Shaw Industries is vacuuming up talent in North Georgia for a new plant that will churn out carpet tile across the U.S., the company announced today.
The Dalton, Ga.-based business, which is owned by Omaha billionaire Warren Buffett, will spend $85 million and create 500 new jobs at a new plant in Adairsville designed to meet growing demand for Shaw's soft wares. It will be the seventh facility for Shaw in Bartow County, where it is already the biggest employer.
"I think our business has turned," said Vance Bell, CEO of Shaw. "Carpet tile today is well over 50 percent of our commercial carpet mix and continues to grow, and it's just received a very good audience in the commercial marketplace."
Shaw and other carpet makers have been hiring talent throughout Northwest Georgia in recent weeks, and the carpet maker is joining a handful of competitors who plan to expand or have already expanded capacity this summer. Analysts say overall demand for carpet has increased in the high single digits -- enough to push existing plants to capacity and create a need for new ones.
"We're pretty close to maxed out," Bell said. "The new facility will take a couple years to complete, so we want to have the capacity available when we need it."
Shaw and other manufacturers shuttered plants and laid off workers during the recession, phasing out many of their old-style spun and stapled yarn plants in favor of polyester filament yarn, which is more popular with customers. Though production is still far from its 2006 levels, Shaw has hired more than 2,000 workers this year, including several hundred newly-created positions.
Shaw is also putting the finishing touches on a plant in China that will serve the Asian market. As companies in Asia compete for labor and customers, they are eager to upgrade their facilities to keep up with the rising standards of the middle-class. But for now, Bartow County, Ga. is where the action is.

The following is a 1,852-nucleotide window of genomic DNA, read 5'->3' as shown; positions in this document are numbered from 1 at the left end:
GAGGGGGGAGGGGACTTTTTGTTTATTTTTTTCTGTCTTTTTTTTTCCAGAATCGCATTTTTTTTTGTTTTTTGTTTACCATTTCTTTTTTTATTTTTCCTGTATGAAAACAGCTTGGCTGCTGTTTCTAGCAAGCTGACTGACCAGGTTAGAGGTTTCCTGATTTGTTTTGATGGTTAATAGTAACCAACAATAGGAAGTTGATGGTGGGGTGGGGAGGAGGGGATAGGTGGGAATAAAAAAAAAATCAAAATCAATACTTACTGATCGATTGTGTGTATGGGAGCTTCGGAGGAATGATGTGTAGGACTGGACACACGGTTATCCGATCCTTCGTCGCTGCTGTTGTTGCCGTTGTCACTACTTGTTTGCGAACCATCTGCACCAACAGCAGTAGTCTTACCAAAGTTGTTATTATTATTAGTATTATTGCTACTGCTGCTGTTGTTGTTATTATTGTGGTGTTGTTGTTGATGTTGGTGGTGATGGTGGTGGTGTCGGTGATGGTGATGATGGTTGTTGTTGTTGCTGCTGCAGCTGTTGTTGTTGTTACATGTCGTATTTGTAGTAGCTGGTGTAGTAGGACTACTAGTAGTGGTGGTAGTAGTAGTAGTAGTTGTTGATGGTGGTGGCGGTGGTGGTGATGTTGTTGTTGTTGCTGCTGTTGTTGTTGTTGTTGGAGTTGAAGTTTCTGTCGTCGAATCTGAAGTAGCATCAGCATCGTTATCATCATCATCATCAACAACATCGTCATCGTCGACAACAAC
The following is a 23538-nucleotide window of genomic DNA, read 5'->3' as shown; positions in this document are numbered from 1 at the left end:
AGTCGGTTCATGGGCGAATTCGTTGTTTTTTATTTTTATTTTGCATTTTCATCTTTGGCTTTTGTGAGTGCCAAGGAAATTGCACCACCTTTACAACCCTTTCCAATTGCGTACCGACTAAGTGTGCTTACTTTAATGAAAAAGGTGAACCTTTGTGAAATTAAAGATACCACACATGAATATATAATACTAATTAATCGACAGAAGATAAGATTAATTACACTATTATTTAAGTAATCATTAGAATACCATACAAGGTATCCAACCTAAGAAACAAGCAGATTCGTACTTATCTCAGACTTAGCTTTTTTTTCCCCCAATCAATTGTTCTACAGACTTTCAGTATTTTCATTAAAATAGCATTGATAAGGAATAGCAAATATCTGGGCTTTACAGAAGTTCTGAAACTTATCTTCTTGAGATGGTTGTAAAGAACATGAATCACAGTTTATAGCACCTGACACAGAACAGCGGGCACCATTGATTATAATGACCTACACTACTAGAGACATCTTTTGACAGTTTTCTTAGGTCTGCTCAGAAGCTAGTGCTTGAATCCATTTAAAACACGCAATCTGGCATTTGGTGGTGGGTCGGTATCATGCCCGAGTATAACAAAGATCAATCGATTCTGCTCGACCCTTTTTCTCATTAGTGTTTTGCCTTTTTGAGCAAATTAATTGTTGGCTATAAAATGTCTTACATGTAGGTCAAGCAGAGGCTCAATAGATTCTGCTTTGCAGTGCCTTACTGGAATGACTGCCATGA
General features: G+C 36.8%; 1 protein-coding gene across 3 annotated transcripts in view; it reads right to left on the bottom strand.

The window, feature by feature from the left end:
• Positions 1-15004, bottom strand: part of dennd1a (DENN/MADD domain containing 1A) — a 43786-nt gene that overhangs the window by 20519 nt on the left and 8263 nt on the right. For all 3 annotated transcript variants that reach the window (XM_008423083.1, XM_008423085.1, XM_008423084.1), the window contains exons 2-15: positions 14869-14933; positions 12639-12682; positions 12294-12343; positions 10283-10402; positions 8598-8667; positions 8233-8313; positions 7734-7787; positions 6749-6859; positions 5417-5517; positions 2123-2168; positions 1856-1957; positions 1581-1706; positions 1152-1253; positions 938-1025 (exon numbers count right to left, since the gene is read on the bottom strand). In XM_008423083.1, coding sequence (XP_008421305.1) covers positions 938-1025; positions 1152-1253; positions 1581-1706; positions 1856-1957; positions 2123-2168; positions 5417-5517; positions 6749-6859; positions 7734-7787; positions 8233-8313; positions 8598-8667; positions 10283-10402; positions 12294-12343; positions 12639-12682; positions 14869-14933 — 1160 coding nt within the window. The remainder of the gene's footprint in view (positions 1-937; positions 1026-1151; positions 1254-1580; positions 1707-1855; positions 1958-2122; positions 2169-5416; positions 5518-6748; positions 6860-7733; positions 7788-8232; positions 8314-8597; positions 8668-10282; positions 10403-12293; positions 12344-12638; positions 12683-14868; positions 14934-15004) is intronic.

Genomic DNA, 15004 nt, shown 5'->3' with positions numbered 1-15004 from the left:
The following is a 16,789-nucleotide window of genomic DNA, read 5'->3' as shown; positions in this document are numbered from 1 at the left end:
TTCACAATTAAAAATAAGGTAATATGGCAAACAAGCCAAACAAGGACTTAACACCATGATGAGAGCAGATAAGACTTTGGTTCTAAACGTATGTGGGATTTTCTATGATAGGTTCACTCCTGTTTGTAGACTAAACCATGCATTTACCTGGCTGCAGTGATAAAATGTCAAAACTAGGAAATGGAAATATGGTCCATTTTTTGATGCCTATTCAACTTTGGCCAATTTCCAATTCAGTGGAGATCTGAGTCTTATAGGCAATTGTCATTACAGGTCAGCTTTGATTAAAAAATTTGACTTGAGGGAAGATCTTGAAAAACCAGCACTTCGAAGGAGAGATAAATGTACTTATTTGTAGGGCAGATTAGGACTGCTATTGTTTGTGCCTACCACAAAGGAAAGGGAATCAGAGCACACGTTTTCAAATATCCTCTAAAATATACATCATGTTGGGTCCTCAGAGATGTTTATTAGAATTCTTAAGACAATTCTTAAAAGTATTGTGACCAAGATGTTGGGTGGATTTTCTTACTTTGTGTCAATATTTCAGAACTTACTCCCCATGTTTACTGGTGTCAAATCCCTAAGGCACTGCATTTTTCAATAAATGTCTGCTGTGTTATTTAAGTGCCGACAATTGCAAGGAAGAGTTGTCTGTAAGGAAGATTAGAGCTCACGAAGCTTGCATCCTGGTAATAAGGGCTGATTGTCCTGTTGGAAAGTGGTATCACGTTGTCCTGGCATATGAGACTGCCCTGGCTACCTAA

The new 700,000-square-foot facility, when complete in more than two years, will include warehouse and distribution space, and will be built on 117.6 acres near Highway 140 and Hall Station Road. Shaw selected the site because it has plenty of land, a diverse talent pool and easy access to transportation hubs, said Chuck Dobbins, Shaw's director of corporate assets.
"We have a long history in Bartow County," he said.
Shaw, which boasts $4 billion in annual sales and already employs 23,000 workers, will partner with the state to train workers. About 15,000 of Shaw's workers -- about three-fifths -- already work at its Georgia operations, making it one of the state's top employers, said Chris Cummiskey, commissioner of the Georgia Department of Economic Development.
"We couldn't be more pleased to see this aggressive growth from one of Georgia's top corporate citizens," Cummiskey said. "Shaw has played an important part in establishing Georgia as a global leader in the floor covering industry."
Though it's too early to divulge specifics, Bell hinted that if the economic recovery remains strong the flooring giant may announce additional expansions in the near future.
"Obviously, business is better today," Bell said. "I would expect some more announcements."
Shaw may not be the only one with upcoming announcements. A global economic comeback will help all manufacturers, said Gov. Nathan Deal.
"The steady comeback of the floor covering industry in North Georgia continues to reflect the resurgence of the global economy," Deal said. "Companies such as Shaw Industries are moving aggressively to meet demand, and Georgia stands ready to equip them with the trained workforce and infrastructure network they need."
Contact Ellis Smith at email@example.com or 757-6315
Ellis Smith joined the Chattanooga Times Free Press in January 2010 as a business reporter. His beat includes the flooring industry, Chattem, Unum, Krystal, the automobile market, real estate and technology. Ellis is from Marietta, Ga., and has a bachelor’s degree in mass communication at the University of West Georgia. He previously worked at UTV-13 News, Carrollton, Ga., as a producer; at the The West Georgian, Carrollton, Ga., as editor; and at the Times-Georgian, Carrollton, ...
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